Behind the Scenes, Getty Research Institute, J. Paul Getty Museum, J. Paul Getty Trust

A New and Improved Resource Search Tool

If you’ve used the Getty’s website, you may be aware of the wealth of resources about the visual arts to be found across its pages. You may also have discovered several tools that make it possible to search specific repositories—from the Museum’s online collection to the Research Institute’s Collection Inventories and Finding Aids. These are fantastic sources for researchers, scholars, educators, and anyone doing research on the arts.

But did you ever wonder why there’s no single tool that allows you to search all these resources and see the results together in one place? Did you find yourself surprised that you couldn’t find some material—such as on a specific book or work of art—that you thought were part of the Getty holdings?

If you did, you weren’t the only one. The Getty’s leadership also recognized this challenge and asked a small team from across the organization to solve this problem. The result is the new Getty Search Gateway, which launched last week.

Landing page for the new Getty Search Gateway

Getty Search Gateway allows you to search for material contained in a variety of Getty repositories and receive well-organized, meaningful results. Initially, four sources have been included in the Getty Search Gateway:

  • J. Paul Getty Museum collection database
  • Getty Research Institute Research Library catalog
  • Getty Research Institute Collections Inventories and Finding Aids
  • Getty Research Institute Digital Collections

In the near future we’ll add to the tool by increasing the number of records in these repositories, as well as expanding to include new repositories.

The entry page introduces you to the current four resources and allows you to search by keyword, browse by collection or type of object (such as books, maps, paintings, and sculptures), and see highlights from our collections.

The search results page is the “workhorse” of Getty Search Gateway.  Here you can sort and page through your results, narrow your results using filters, select records to print or share with others, and export the data as XML. You can also narrow results to only records with images, or records of objects currently on display.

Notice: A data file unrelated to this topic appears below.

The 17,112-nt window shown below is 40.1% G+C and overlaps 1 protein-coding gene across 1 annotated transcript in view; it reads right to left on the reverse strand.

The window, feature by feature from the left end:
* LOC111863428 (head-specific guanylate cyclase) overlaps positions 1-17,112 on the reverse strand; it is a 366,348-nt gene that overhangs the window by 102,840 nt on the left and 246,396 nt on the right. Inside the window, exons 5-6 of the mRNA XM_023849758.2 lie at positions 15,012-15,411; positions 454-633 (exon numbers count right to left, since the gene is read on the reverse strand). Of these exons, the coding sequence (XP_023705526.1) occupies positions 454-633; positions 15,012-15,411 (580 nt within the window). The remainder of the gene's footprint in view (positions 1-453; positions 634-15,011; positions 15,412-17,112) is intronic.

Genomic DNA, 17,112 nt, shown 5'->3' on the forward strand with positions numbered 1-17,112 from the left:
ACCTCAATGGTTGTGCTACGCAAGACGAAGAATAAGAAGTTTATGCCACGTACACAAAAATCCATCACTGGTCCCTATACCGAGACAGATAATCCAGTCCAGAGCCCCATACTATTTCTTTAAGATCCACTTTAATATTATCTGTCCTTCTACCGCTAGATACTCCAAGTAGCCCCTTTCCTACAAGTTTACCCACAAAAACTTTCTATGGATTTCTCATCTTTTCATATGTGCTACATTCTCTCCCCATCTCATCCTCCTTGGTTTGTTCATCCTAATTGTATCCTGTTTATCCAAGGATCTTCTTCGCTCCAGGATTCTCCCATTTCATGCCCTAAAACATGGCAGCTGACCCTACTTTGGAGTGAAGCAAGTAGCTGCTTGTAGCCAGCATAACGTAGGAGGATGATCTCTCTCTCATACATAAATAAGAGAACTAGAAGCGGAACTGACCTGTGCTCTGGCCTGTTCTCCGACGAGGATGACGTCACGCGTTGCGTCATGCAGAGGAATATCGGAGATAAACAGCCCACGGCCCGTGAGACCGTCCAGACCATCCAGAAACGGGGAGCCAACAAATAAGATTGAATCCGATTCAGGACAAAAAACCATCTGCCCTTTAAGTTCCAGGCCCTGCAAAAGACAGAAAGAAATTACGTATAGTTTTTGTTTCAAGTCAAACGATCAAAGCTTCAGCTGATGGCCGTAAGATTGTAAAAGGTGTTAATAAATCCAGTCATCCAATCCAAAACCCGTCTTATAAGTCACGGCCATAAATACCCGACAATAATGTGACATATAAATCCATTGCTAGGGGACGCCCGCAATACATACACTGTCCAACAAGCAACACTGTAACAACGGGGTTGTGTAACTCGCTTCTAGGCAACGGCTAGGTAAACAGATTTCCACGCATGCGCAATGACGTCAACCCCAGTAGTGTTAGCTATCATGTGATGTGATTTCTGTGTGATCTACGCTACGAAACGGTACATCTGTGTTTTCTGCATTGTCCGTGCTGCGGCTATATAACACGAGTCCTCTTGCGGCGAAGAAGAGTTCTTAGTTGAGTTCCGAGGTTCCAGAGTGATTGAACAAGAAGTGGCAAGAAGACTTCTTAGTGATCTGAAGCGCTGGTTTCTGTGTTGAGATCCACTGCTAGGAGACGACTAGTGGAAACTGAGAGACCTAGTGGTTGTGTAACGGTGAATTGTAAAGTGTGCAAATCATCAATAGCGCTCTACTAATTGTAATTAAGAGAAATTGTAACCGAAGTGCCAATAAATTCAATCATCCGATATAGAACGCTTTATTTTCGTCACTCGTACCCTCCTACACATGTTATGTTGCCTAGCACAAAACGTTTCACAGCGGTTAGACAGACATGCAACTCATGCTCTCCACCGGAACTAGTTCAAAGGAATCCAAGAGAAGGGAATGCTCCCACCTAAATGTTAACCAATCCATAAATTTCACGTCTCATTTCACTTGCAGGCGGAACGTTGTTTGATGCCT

Sample search results page within Getty Search Gateway

There are also many advanced features to explore—and in the coming weeks, we’ll post more here with tips on using these.

We hope you’ll try Getty Search Gateway and tell us what you think using the feedback form. We’d like to know what resources you’d like to see included, as well as what additional features would make Getty Search Gateway even more useful. We look forward to responding to your questions and suggestions.

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  • By The Getty Search Gateway « all things cataloged on August 21, 2011 at 10:06 pm

    […] Assistant Director, Information Systems / Information Technology Services at the Getty, who wrote a blog post to introduce the new research tool, and Joe Shubitowski, Head, Library Information Systems, were […]

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    • photo from Tumblr

      #ProvenancePeek: July 31

      Every art object has a story—not only of how it was made, but of how it changed hands over time until it found its current home. That story is provenance.

      This small panel by Dutch master Gerrit Dou (photographed only in black and white) is now in the collection of the Sterling and Francine Clark Art Institute. It was sold to American collector Robert Sterling Clark, an heir to the Singer sewing machine fortune, in the summer of 1922.

      How do we know this? Archival sleuthing! A peek into the handwritten stock books of M. Knoedler & Co. (book 7, page 10, row 40, to be exact) records the Dou in “July 1922” (right page, margin). Turning to the sales books, which lists dates and prices, we again find the painting under the heading “New York July 1922,” with its inventory number 14892. A tiny “31” in superscript above Clark’s name indicates the date the sale was recorded.

      M. Knoedler was one of the most influential dealers in the history of art, selling European paintings to collectors whose collections formed the genesis of great U.S. museums. The Knoedler stock books have recently been digitized and transformed into a searchable database, which anyone can query for free.

      Girl at a Window, 1623–75, Gerrit Dou. Oil on panel, 10 9/16 x 7 ½ in. Sterling and Francine Clark Art Institute, Williamstown, Massachusetts

      #ProvenancePeek is a monthly series by research assistant Kelly Davis peeking into #onthisday provenance finds from the M. Knoedler & Co. archives at the Getty Research Institute.


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